Independent Electoral and Boundaries Commission (IEBC) has outlined tough new measures to technology company OT-Morpho after signing a new contract on Thursday to manage results transmission in the October 26 presidential election.
Classified documents leaked to the Nation by sources at OT-Morpho reveal IEBC chairman Wafula Chebukati’s raft of ultimatums and terms of reference to the firm’s vice president and general manager, Africa and Middle East, Olivier Charlanes insisting that the reason the presidential polls were annulled was because of system failure he partly blames on them.
Mr Chebukati has demanded total compliance with what he says is the cure to what led to the annulment of results early last month.
He was replying a day later to a letter Ms Charlanes wrote on Wednesday.
In the letter, Mr Chebukati takes issues with OT-Morpho’s “selective reference” to Nasa in her letter yet Jubilee was also copied.
Ms Charlanes correspondence was prompted by Mr Chebukati’s communication to Nasa, a response to their conditions they want met before their candidate Raila Odinga takes part in the polls.
His conditions are also captured in the new contract.
In her letter and in what could further deepen the standoff with Nasa, OT-Morpho opposed the decision by the chairman to open servers before the election day, arguing the move may compromise data security.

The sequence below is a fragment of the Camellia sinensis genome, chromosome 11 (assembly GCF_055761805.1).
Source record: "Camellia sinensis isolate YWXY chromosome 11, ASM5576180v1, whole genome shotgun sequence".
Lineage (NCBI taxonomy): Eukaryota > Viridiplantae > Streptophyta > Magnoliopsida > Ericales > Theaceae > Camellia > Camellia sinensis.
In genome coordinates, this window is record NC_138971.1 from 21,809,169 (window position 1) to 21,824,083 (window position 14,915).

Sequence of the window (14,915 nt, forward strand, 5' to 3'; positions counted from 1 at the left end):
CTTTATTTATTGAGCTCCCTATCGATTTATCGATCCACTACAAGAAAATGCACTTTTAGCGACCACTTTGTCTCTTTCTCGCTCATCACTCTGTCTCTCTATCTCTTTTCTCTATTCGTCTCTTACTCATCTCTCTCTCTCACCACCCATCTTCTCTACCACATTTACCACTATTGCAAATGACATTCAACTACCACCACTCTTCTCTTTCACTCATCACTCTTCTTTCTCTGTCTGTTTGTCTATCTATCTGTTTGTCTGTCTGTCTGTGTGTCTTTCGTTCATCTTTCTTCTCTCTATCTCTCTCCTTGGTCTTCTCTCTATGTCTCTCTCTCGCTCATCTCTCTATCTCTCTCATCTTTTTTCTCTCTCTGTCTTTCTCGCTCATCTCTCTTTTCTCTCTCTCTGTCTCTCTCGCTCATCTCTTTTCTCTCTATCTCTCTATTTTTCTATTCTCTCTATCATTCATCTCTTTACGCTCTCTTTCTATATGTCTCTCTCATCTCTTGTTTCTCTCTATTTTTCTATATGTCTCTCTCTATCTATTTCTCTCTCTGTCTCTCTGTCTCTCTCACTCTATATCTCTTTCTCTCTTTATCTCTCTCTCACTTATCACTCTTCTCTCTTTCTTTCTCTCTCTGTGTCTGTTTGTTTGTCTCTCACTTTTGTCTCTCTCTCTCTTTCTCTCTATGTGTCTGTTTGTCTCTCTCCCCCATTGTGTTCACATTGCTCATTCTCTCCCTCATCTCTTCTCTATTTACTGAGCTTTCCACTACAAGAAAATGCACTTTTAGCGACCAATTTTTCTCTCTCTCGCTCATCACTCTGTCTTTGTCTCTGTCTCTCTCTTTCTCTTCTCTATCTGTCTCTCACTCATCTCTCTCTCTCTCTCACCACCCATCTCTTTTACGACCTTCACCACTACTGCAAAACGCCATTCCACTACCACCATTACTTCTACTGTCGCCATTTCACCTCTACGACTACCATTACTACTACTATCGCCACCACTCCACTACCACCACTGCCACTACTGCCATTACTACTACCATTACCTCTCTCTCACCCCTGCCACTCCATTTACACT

“OT-Morpho would like to respectfully warn IEBC that opening access to servers, databases and logs prior to the elections might open security weaknesses. We would rather recommend that access to server and databases be provided after the Election Day. Anyhow, logs will be shared on a daily basis with IEBC. Agents should be allowed to review them at IEBC premises only,” Ms Charlanes wrote.
On embedding external IT experts in the system, she said they do not object but say there is need to agree on their scope and role.
Another frontier of clash is the decision not to have locally hosted backup system.
Mr Chebukati said the refusal to set a local backup system had landed them into problems when they could not fully comply with the Supreme Court orders to open up the servers for scrutiny.